Well it probably does I guess, but then again I guess this shit could probably cause a lot of people to back down too. I normally have a fight instinct rather than flight. Truth be told I am surprised this shit hasn't gotten me in more trouble than it has in the past. The only thing I ever actually was intimidated by was seeing what looked like a large blackbear's eyes glowing in the brush about 8-10 feet from me while walking someone's dogs at night, and that was mostly just because well I was alone at night with a damn bear and for some obscure reason only had a tiny 3inch pocket knife at the time rather than a large hunting knife like I usually carried back then. But even then, first of all a knife wouldn't fucking do anything in that situation but be a psychological prosthetic dick to calm your nerves while actually only pissing off the bear if you had to use it, and secondly, all it's going to do is piss off the bear if you try to use it. Plus it's just a black bear I'm pretty sure, and those things are docile as hell.

Otherwise I have never known an animal to trigger that instinct. But, funnily enough, you're probably the more likely survivor in the long term due to disease. Maybe you'd flee from the seagull but I'd probably get that tiny scratch that gives me some kind of bird pox. Or catch rabies from something.

Speaking of rabies, did you know the whole bat population is being wiped out? Some fungal infection that started in the NE has made it's way to Northern Cali and is killing bats there too. Not entirely bird related but well it flies at least. I don't mind bats, other than the whole being Nosferatu tier ugly fucks carrying 100% fatal incurable disease and all.
No. 24628
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>I even was going to make a joke about that exact scenario but felt it was being too mean, innaccurate, and demeaning.
I appreciate the restraint even though your assessment of my fortitude was surprisingly accurate X/DDD.

>Some fungal infection that started in the NE has made it's way to Northern Cali and is killing bats there too.
No, I hadn't heard about this. And apparently it's only affecting American bats because European and Asian bats have evolved to coexist with the fungus. So someone, or something, must have accidently transported the pseudogymnoascus destructans spores from a population which was immune to one that wasn't. Isn't that how end of the world stories begin? X<DD. Well, this article provides a bit of hope:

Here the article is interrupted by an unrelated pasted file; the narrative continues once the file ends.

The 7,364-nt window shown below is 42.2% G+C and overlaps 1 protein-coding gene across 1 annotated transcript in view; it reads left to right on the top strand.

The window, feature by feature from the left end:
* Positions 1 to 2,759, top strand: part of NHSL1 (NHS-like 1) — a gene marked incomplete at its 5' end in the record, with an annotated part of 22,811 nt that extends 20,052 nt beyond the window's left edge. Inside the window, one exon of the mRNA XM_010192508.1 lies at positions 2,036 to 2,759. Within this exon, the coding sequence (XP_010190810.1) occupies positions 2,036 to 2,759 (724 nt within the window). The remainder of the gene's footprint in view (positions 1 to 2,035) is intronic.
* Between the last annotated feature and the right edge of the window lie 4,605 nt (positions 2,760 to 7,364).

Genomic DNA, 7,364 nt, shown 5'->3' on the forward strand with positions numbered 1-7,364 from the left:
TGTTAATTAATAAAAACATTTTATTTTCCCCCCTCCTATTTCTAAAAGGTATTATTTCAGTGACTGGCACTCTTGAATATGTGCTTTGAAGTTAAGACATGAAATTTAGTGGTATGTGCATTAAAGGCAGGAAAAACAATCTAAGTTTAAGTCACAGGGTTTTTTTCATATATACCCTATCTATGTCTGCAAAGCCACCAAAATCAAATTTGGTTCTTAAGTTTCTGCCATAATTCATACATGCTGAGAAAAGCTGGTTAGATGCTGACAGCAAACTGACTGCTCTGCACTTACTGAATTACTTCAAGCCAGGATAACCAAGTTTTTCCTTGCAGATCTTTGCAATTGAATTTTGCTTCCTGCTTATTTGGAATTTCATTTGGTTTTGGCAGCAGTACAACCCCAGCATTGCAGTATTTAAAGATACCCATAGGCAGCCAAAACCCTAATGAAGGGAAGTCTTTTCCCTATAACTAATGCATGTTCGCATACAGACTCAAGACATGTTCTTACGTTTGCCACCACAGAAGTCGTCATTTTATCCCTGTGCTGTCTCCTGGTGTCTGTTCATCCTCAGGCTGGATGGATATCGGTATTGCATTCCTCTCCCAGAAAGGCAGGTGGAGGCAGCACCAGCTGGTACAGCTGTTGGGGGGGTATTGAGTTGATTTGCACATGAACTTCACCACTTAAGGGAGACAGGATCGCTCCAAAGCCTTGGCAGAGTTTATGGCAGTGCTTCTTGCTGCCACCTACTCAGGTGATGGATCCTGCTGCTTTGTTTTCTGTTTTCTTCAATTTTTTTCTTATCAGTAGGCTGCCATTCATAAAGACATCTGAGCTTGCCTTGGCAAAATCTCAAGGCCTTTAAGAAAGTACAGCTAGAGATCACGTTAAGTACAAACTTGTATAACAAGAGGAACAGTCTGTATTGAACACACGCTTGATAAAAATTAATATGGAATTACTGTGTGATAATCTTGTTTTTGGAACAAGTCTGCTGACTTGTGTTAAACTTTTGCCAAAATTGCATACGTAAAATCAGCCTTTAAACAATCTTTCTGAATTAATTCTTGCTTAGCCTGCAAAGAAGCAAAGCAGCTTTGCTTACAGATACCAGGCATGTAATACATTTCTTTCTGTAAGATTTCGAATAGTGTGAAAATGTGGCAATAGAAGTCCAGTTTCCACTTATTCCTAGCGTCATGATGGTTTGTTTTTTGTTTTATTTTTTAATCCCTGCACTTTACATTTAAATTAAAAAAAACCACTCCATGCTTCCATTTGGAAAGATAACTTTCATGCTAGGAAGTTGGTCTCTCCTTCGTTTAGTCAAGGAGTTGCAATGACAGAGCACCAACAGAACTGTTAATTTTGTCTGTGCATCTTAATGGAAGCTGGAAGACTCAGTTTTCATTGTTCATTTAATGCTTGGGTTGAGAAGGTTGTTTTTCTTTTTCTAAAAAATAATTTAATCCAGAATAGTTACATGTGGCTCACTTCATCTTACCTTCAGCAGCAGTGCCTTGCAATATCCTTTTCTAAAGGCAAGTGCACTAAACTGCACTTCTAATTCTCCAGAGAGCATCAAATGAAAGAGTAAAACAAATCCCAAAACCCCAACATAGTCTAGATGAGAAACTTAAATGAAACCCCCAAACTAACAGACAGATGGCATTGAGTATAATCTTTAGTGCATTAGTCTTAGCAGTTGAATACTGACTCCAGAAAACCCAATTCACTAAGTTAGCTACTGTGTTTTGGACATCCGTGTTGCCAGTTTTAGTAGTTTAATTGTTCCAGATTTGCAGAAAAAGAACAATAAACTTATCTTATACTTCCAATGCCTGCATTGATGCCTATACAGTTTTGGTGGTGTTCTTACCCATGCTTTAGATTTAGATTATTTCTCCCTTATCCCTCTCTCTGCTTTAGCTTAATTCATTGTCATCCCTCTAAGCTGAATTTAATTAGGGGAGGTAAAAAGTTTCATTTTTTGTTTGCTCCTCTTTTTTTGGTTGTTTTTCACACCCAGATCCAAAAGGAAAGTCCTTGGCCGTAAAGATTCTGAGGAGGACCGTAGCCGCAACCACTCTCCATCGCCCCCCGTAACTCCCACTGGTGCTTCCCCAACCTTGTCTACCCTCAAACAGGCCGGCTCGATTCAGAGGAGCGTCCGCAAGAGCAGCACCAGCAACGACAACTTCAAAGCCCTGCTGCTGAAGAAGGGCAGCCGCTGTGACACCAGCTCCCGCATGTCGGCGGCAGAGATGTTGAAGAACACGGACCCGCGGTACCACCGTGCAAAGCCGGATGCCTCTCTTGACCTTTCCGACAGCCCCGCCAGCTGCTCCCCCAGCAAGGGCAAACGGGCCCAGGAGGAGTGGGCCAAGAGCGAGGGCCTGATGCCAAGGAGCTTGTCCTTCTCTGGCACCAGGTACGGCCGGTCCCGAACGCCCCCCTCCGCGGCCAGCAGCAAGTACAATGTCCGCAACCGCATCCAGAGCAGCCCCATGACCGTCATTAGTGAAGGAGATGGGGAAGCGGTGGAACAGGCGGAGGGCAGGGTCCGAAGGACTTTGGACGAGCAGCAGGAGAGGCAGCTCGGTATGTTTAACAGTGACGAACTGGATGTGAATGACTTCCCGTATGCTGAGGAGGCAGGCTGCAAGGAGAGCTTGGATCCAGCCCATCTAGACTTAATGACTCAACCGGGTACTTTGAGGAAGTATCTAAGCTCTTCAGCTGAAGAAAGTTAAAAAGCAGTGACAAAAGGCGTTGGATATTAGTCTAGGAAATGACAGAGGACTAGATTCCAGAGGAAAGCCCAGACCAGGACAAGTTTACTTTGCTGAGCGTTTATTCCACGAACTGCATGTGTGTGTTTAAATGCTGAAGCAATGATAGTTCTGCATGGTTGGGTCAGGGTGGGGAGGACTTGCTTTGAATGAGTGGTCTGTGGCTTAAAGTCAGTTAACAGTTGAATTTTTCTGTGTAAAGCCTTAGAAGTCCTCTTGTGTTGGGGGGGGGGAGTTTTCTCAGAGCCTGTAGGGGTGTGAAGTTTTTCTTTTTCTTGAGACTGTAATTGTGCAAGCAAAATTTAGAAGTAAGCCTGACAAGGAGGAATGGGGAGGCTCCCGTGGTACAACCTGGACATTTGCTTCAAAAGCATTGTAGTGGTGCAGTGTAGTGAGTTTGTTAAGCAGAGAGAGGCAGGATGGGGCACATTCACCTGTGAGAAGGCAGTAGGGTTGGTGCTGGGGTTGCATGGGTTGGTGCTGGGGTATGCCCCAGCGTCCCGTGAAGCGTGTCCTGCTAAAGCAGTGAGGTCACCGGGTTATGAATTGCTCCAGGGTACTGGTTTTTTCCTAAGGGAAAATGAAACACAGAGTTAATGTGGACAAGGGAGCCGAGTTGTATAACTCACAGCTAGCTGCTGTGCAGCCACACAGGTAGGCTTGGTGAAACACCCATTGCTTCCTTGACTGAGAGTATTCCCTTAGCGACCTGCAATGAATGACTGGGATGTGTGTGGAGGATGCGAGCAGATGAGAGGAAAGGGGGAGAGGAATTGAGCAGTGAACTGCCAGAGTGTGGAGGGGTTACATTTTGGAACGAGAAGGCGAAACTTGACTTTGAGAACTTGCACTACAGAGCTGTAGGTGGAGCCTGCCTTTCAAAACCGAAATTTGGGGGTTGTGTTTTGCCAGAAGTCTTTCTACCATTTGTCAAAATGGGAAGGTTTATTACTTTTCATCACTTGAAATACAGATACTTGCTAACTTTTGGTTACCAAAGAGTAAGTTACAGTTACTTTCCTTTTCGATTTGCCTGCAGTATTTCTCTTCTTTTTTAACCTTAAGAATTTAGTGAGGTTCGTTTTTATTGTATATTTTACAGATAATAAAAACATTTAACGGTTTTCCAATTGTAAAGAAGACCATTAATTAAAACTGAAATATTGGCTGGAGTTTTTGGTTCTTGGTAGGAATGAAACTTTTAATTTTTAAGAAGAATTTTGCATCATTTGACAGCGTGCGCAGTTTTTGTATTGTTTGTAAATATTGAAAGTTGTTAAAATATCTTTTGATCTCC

A number of different treatments are being tested, including a lickable vaccine gel, a pineapple fungus which inhibits the growth of other fungi, and ultraviolet light. It seems their goal is to prevent bat colonies from completely collapsing, and then allow the stronger surviving bats to reproduce and spread their natural resistance to this white-nose syndrome.

>I don't mind bats, other than the whole being Nosferatu tier ugly fucks carrying 100% fatal incurable disease and all.
Yeah, I like bats too. They're essential for controlling those plague spreading mosquitoes, which more than makes up for any disease the bats might harbor. To that end, we even have bat boxes hanging in a local park.
No. 24633
I live in a city, where absolute majority of bird population of cource Sparrows and Pigeons. Of cource at summer there a lot of glaucous gull however it was first time they attacked me. Fieldfares, crows or picas never attacked me. And I guess guys like tits, eurasian bullfinchs, black-headed gulls and so one are too small to be a real treat.

Of cource, I spend a lot time of my life in god's forgotten village in middle of nowhere, and seen birds like peregrines, storks or rooks, but was never under attack from them. I dunno, maybe if you live somewhere in US midwest or south, or in Australia there might be thing with constant danger and every time you go outside of house you need to wear a medival helmet and protect yourself with an anti-aircraft machinegun, but this is was not the case in places where I was around, and I was generally around many places of russian north-west federal district.
No. 24634
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There are only a few really aggressive birds here and it's something of a misrepresentation of them. Plovers are just ballsy as fuck and will nest at an airport and have standoffs with taxiing aircraft, let alone swoop the occasional hooman. I've also seen them stand in front of cars trying to leave a parking lot and not budging even to revs and horns, forcing the car to just go to another exit :-DDD

Magpies are more notorious for swooping but it's only about 10% of males that do it during breeding season, they are known to split hedas open though if they get you good, and will throw themselves into your face and claw at your eyes if they're particularly threatened :-DD

t. australia pro
No. 25242
Just saw a red tailed hawk soaring over my neighborhood. He was rather small so I think he might be a juvenile: it's the right time of year, anyway.

I've been trying to get back into drawing and lately that's meant ink sketches of scops owls. Feathers are tough to draw because, like hair, you must lean heavily on your ability to perceive and reproduce value. I think I may start drawing birds in graphite until I get the hang of representing feathers.
No. 25335
>why people run away from geese